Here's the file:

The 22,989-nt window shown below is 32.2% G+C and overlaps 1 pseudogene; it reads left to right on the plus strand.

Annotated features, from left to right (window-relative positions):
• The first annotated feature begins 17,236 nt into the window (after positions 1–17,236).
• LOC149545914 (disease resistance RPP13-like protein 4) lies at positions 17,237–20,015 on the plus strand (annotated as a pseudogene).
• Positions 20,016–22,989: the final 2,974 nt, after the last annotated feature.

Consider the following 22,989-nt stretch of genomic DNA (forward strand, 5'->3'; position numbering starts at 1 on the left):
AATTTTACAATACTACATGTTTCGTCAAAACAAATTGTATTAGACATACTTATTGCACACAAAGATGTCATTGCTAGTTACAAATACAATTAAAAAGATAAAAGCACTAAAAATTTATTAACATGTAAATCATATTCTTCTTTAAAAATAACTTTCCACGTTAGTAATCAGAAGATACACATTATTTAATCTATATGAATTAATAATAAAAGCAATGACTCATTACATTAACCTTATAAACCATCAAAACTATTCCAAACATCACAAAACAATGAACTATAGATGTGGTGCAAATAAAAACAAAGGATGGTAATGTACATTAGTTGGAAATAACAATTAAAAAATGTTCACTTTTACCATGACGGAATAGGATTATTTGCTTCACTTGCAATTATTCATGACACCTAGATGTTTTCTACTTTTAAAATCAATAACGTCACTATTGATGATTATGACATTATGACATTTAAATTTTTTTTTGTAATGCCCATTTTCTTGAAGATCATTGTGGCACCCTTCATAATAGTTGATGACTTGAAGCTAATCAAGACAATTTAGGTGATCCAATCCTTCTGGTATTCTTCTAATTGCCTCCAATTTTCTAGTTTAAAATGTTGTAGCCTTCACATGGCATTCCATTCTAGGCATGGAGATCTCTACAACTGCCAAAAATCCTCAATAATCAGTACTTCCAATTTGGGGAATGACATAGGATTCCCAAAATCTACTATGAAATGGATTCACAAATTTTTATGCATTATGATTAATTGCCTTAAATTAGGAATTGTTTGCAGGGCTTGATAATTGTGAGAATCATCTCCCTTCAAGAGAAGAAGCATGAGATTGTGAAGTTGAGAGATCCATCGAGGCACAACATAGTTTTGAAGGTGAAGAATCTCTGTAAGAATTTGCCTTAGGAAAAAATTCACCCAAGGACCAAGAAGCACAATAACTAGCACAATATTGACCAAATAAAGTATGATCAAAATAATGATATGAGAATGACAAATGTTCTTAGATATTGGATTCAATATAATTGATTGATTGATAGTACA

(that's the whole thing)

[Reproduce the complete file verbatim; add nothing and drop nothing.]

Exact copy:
The 22,989-nt window shown below is 32.2% G+C and overlaps 1 pseudogene; it reads left to right on the plus strand.

Annotated features, from left to right (window-relative positions):
• The first annotated feature begins 17,236 nt into the window (after positions 1–17,236).
• LOC149545914 (disease resistance RPP13-like protein 4) lies at positions 17,237–20,015 on the plus strand (annotated as a pseudogene).
• Positions 20,016–22,989: the final 2,974 nt, after the last annotated feature.

Consider the following 22,989-nt stretch of genomic DNA (forward strand, 5'->3'; position numbering starts at 1 on the left):
AATTTTACAATACTACATGTTTCGTCAAAACAAATTGTATTAGACATACTTATTGCACACAAAGATGTCATTGCTAGTTACAAATACAATTAAAAAGATAAAAGCACTAAAAATTTATTAACATGTAAATCATATTCTTCTTTAAAAATAACTTTCCACGTTAGTAATCAGAAGATACACATTATTTAATCTATATGAATTAATAATAAAAGCAATGACTCATTACATTAACCTTATAAACCATCAAAACTATTCCAAACATCACAAAACAATGAACTATAGATGTGGTGCAAATAAAAACAAAGGATGGTAATGTACATTAGTTGGAAATAACAATTAAAAAATGTTCACTTTTACCATGACGGAATAGGATTATTTGCTTCACTTGCAATTATTCATGACACCTAGATGTTTTCTACTTTTAAAATCAATAACGTCACTATTGATGATTATGACATTATGACATTTAAATTTTTTTTTGTAATGCCCATTTTCTTGAAGATCATTGTGGCACCCTTCATAATAGTTGATGACTTGAAGCTAATCAAGACAATTTAGGTGATCCAATCCTTCTGGTATTCTTCTAATTGCCTCCAATTTTCTAGTTTAAAATGTTGTAGCCTTCACATGGCATTCCATTCTAGGCATGGAGATCTCTACAACTGCCAAAAATCCTCAATAATCAGTACTTCCAATTTGGGGAATGACATAGGATTCCCAAAATCTACTATGAAATGGATTCACAAATTTTTATGCATTATGATTAATTGCCTTAAATTAGGAATTGTTTGCAGGGCTTGATAATTGTGAGAATCATCTCCCTTCAAGAGAAGAAGCATGAGATTGTGAAGTTGAGAGATCCATCGAGGCACAACATAGTTTTGAAGGTGAAGAATCTCTGTAAGAATTTGCCTTAGGAAAAAATTCACCCAAGGACCAAGAAGCACAATAACTAGCACAATATTGACCAAATAAAGTATGATCAAAATAATGATATGAGAATGACAAATGTTCTTAGATATTGGATTCAATATAATTGATTGATTGATAGTACA